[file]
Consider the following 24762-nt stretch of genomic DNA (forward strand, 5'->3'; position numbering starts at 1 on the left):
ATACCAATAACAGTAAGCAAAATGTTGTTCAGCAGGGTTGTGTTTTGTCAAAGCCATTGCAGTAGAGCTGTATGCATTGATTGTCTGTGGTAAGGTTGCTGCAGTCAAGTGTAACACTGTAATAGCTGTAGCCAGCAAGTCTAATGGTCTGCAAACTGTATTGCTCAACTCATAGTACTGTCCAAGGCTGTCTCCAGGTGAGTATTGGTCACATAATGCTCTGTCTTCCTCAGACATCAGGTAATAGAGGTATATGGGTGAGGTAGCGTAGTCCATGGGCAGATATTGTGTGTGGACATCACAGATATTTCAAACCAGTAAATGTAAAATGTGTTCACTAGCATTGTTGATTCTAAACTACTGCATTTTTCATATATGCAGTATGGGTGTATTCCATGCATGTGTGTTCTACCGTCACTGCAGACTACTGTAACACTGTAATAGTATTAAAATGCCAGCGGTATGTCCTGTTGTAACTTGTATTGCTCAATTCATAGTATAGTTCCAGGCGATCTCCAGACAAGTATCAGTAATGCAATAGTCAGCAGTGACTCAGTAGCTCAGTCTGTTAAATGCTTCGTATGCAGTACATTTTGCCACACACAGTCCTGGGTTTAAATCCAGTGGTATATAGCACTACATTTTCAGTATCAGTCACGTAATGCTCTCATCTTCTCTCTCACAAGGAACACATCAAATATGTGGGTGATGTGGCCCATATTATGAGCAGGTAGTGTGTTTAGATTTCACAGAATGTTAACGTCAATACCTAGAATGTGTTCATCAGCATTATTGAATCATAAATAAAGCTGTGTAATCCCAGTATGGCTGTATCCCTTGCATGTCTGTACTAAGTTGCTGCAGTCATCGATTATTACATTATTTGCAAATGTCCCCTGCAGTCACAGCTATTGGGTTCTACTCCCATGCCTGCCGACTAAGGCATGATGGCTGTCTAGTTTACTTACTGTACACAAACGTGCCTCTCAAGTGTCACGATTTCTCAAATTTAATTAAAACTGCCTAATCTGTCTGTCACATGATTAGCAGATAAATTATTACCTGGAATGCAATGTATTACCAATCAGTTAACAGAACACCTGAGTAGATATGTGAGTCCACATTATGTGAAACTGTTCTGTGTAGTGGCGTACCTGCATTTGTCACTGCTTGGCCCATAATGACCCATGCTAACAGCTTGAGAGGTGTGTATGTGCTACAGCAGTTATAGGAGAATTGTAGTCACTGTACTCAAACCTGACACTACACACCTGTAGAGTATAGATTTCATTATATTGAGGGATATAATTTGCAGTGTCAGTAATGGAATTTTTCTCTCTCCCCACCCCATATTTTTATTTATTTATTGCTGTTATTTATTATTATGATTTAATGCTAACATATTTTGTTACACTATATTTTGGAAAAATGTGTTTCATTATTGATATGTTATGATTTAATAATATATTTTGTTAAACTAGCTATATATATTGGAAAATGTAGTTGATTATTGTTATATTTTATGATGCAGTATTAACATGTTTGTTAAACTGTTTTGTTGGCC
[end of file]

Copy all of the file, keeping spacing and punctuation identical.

Consider the following 24762-nt stretch of genomic DNA (forward strand, 5'->3'; position numbering starts at 1 on the left):
ATACCAATAACAGTAAGCAAAATGTTGTTCAGCAGGGTTGTGTTTTGTCAAAGCCATTGCAGTAGAGCTGTATGCATTGATTGTCTGTGGTAAGGTTGCTGCAGTCAAGTGTAACACTGTAATAGCTGTAGCCAGCAAGTCTAATGGTCTGCAAACTGTATTGCTCAACTCATAGTACTGTCCAAGGCTGTCTCCAGGTGAGTATTGGTCACATAATGCTCTGTCTTCCTCAGACATCAGGTAATAGAGGTATATGGGTGAGGTAGCGTAGTCCATGGGCAGATATTGTGTGTGGACATCACAGATATTTCAAACCAGTAAATGTAAAATGTGTTCACTAGCATTGTTGATTCTAAACTACTGCATTTTTCATATATGCAGTATGGGTGTATTCCATGCATGTGTGTTCTACCGTCACTGCAGACTACTGTAACACTGTAATAGTATTAAAATGCCAGCGGTATGTCCTGTTGTAACTTGTATTGCTCAATTCATAGTATAGTTCCAGGCGATCTCCAGACAAGTATCAGTAATGCAATAGTCAGCAGTGACTCAGTAGCTCAGTCTGTTAAATGCTTCGTATGCAGTACATTTTGCCACACACAGTCCTGGGTTTAAATCCAGTGGTATATAGCACTACATTTTCAGTATCAGTCACGTAATGCTCTCATCTTCTCTCTCACAAGGAACACATCAAATATGTGGGTGATGTGGCCCATATTATGAGCAGGTAGTGTGTTTAGATTTCACAGAATGTTAACGTCAATACCTAGAATGTGTTCATCAGCATTATTGAATCATAAATAAAGCTGTGTAATCCCAGTATGGCTGTATCCCTTGCATGTCTGTACTAAGTTGCTGCAGTCATCGATTATTACATTATTTGCAAATGTCCCCTGCAGTCACAGCTATTGGGTTCTACTCCCATGCCTGCCGACTAAGGCATGATGGCTGTCTAGTTTACTTACTGTACACAAACGTGCCTCTCAAGTGTCACGATTTCTCAAATTTAATTAAAACTGCCTAATCTGTCTGTCACATGATTAGCAGATAAATTATTACCTGGAATGCAATGTATTACCAATCAGTTAACAGAACACCTGAGTAGATATGTGAGTCCACATTATGTGAAACTGTTCTGTGTAGTGGCGTACCTGCATTTGTCACTGCTTGGCCCATAATGACCCATGCTAACAGCTTGAGAGGTGTGTATGTGCTACAGCAGTTATAGGAGAATTGTAGTCACTGTACTCAAACCTGACACTACACACCTGTAGAGTATAGATTTCATTATATTGAGGGATATAATTTGCAGTGTCAGTAATGGAATTTTTCTCTCTCCCCACCCCATATTTTTATTTATTTATTGCTGTTATTTATTATTATGATTTAATGCTAACATATTTTGTTACACTATATTTTGGAAAAATGTGTTTCATTATTGATATGTTATGATTTAATAATATATTTTGTTAAACTAGCTATATATATTGGAAAATGTAGTTGATTATTGTTATATTTTATGATGCAGTATTAACATGTTTGTTAAACTGTTTTGTTGGCC